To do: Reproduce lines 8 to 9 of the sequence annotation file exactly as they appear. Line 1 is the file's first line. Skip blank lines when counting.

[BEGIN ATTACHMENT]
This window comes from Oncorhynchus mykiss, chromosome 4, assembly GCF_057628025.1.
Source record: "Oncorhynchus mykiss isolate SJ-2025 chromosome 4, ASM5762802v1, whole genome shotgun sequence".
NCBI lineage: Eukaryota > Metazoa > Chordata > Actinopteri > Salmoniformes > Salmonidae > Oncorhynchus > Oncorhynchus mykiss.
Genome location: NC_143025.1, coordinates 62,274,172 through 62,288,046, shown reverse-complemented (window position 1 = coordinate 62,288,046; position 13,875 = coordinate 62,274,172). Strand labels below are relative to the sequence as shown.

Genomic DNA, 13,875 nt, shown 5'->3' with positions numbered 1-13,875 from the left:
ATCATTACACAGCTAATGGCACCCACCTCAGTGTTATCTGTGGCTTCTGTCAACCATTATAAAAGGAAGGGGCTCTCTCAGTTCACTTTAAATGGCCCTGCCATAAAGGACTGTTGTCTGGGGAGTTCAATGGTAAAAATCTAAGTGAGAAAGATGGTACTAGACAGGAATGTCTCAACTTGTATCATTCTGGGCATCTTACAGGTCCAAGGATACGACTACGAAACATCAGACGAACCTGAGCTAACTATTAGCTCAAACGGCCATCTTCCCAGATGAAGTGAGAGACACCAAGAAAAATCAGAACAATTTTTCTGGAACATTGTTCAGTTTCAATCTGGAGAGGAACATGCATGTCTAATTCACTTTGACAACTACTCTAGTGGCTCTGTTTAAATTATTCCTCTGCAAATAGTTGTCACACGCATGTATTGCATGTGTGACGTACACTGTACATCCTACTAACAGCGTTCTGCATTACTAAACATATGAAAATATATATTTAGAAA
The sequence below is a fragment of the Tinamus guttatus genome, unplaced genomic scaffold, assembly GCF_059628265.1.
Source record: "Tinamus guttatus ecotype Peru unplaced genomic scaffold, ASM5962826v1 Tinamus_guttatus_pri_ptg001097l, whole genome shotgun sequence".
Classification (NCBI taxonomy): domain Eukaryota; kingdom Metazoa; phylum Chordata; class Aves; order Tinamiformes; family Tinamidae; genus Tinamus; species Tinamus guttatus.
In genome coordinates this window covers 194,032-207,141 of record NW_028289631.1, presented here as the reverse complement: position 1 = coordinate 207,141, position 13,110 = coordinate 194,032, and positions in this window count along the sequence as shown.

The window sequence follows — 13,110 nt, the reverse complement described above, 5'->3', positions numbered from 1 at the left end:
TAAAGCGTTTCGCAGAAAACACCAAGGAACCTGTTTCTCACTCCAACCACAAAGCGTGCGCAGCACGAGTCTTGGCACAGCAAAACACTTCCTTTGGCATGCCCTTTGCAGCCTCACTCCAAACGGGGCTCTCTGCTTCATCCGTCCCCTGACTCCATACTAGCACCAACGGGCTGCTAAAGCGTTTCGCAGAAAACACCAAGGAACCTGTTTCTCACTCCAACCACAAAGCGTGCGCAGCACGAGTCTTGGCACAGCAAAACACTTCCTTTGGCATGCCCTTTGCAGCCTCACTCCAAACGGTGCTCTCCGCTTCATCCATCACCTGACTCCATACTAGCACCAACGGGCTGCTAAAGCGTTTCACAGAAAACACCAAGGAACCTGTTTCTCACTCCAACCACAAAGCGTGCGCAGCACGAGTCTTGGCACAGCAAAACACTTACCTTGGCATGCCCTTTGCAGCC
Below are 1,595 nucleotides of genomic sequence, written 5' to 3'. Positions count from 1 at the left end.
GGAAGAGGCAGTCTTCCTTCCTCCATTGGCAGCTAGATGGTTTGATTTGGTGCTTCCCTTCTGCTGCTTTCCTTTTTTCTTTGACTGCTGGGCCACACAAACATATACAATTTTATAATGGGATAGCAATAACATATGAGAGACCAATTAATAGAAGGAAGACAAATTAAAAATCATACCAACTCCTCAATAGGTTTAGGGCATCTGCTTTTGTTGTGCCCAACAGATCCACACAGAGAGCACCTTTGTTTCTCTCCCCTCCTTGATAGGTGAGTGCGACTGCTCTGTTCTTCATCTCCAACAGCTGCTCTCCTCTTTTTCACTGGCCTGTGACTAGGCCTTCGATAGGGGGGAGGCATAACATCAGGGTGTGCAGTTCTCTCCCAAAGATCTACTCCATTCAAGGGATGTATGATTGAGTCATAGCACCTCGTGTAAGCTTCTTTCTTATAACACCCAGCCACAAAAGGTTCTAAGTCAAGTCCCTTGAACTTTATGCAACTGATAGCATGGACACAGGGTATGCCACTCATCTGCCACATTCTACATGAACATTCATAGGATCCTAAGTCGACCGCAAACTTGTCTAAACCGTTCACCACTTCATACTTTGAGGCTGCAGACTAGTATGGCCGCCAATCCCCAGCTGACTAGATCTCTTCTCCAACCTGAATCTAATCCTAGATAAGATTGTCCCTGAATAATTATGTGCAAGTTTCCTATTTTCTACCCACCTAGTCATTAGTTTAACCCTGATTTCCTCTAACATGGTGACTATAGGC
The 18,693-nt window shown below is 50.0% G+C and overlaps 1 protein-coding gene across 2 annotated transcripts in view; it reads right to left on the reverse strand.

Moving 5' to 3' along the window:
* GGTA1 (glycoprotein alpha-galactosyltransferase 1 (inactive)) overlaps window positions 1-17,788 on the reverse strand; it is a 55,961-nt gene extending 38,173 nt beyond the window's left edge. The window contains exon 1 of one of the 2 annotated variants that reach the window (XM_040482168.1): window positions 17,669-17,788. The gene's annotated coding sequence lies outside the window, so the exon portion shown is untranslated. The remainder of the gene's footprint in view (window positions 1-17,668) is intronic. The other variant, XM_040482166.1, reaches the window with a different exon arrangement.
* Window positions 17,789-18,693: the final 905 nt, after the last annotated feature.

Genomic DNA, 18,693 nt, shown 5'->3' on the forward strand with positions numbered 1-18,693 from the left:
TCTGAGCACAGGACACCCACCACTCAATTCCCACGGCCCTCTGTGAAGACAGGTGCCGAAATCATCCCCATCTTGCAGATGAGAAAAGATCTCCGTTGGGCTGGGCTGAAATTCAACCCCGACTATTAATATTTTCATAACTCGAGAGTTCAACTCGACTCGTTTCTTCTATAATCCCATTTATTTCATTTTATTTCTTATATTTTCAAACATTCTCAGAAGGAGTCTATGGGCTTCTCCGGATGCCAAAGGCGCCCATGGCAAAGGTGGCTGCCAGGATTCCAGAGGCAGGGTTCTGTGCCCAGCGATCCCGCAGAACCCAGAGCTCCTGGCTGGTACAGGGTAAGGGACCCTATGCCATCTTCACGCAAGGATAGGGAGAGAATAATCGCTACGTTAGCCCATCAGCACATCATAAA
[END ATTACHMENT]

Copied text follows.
Source record: "Tinamus guttatus ecotype Peru unplaced genomic scaffold, ASM5962826v1 Tinamus_guttatus_pri_ptg001097l, whole genome shotgun sequence".
Classification (NCBI taxonomy): domain Eukaryota; kingdom Metazoa; phylum Chordata; class Aves; order Tinamiformes; family Tinamidae; genus Tinamus; species Tinamus guttatus.